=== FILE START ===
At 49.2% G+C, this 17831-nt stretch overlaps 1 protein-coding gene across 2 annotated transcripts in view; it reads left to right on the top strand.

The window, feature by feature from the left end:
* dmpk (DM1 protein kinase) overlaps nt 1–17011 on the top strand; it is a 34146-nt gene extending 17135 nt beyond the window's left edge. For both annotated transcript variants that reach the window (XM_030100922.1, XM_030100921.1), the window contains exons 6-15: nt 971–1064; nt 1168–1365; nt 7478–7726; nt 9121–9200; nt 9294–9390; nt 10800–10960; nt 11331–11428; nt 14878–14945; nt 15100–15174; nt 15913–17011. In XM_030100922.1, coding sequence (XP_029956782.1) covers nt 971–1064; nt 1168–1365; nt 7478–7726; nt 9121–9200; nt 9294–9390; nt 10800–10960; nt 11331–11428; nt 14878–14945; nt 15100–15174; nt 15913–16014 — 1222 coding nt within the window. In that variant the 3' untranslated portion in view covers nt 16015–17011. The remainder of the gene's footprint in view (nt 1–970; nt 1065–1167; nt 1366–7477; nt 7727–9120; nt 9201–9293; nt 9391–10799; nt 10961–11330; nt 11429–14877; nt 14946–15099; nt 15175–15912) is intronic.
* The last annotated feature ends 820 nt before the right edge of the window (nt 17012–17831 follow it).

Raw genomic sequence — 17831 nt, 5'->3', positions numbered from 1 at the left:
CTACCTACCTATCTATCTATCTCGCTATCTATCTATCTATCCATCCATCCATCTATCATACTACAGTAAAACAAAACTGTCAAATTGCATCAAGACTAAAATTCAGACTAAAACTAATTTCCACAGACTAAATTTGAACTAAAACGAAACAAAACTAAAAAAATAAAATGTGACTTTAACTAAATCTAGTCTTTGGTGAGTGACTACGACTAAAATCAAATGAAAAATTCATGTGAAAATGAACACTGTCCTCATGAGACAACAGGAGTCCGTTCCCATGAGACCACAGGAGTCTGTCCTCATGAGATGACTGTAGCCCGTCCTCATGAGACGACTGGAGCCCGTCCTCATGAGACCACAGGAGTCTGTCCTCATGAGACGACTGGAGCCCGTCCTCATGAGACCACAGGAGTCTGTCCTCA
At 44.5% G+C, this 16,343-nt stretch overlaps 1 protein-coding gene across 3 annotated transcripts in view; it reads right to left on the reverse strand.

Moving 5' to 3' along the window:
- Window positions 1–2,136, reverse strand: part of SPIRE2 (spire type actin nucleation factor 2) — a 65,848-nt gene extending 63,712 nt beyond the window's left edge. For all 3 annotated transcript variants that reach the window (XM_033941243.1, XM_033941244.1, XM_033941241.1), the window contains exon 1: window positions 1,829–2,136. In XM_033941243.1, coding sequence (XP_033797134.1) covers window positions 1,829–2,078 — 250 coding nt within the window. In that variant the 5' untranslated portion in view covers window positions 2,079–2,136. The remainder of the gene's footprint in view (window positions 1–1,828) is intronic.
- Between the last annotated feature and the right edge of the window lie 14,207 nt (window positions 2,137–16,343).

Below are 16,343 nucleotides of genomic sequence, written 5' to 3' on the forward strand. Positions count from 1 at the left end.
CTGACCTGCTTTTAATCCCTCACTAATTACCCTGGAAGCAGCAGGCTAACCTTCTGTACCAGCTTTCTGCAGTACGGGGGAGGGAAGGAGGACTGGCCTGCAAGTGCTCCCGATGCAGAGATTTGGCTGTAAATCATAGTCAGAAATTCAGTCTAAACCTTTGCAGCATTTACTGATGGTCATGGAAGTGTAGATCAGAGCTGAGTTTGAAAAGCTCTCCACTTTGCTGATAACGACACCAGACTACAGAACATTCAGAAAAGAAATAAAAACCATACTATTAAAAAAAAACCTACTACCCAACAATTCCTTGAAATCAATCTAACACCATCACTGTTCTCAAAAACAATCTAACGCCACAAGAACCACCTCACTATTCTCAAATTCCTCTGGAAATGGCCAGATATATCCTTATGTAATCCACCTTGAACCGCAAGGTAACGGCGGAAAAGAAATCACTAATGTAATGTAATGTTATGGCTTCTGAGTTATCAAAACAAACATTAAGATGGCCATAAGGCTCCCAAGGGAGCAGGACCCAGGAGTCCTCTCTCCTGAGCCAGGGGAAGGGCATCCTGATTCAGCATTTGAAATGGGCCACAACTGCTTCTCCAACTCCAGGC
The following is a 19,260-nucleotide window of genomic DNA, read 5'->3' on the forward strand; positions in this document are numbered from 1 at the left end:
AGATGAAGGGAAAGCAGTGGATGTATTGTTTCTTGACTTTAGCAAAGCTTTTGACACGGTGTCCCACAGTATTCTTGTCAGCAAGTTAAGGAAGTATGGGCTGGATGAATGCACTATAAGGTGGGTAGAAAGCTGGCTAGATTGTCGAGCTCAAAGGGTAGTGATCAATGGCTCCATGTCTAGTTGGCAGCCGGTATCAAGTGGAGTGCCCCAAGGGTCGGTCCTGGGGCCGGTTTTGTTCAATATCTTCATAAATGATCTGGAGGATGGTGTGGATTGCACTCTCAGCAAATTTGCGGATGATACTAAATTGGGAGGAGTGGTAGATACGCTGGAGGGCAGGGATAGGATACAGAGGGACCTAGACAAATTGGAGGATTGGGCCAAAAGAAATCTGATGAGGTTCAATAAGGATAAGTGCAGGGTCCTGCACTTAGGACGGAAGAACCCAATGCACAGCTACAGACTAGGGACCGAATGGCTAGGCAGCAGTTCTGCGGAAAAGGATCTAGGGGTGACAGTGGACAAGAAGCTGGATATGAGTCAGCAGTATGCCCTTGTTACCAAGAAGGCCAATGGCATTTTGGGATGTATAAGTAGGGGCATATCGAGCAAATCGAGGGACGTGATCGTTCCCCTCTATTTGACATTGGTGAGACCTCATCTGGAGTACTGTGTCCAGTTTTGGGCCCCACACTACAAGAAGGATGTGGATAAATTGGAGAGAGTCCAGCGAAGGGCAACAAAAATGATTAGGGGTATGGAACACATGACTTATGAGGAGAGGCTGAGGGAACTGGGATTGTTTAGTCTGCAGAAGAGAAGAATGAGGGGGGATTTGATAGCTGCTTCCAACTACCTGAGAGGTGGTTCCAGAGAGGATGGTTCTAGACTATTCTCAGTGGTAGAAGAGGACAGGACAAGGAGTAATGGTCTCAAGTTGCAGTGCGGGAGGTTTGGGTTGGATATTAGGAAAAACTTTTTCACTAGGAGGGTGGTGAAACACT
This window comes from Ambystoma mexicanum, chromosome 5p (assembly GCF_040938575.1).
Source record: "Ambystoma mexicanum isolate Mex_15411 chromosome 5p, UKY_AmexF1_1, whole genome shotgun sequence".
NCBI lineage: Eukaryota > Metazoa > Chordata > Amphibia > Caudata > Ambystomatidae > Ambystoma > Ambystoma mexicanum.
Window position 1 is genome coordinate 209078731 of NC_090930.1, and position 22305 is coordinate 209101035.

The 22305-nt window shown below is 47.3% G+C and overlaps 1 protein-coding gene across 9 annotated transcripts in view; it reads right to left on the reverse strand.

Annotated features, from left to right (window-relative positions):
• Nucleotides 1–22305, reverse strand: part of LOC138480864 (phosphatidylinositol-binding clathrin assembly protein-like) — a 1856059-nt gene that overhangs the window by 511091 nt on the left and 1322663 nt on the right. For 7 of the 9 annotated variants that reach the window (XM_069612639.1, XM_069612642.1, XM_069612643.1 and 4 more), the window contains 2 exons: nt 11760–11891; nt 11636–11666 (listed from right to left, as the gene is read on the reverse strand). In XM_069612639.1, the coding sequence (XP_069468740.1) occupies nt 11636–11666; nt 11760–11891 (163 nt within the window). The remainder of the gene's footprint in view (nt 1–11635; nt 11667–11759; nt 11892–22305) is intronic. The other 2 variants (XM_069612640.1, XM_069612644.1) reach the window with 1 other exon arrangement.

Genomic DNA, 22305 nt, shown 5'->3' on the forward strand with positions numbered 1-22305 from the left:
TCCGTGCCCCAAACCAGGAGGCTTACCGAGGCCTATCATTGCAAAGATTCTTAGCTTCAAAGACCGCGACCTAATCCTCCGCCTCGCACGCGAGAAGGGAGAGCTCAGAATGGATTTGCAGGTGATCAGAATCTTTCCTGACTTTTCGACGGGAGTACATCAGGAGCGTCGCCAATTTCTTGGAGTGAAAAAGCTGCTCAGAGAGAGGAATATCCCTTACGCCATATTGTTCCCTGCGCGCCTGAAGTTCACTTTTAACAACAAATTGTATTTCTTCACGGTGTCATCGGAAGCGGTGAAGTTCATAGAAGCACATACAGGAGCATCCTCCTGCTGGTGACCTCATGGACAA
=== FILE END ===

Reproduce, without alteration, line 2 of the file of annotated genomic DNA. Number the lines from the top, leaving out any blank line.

The window, feature by feature from the left end: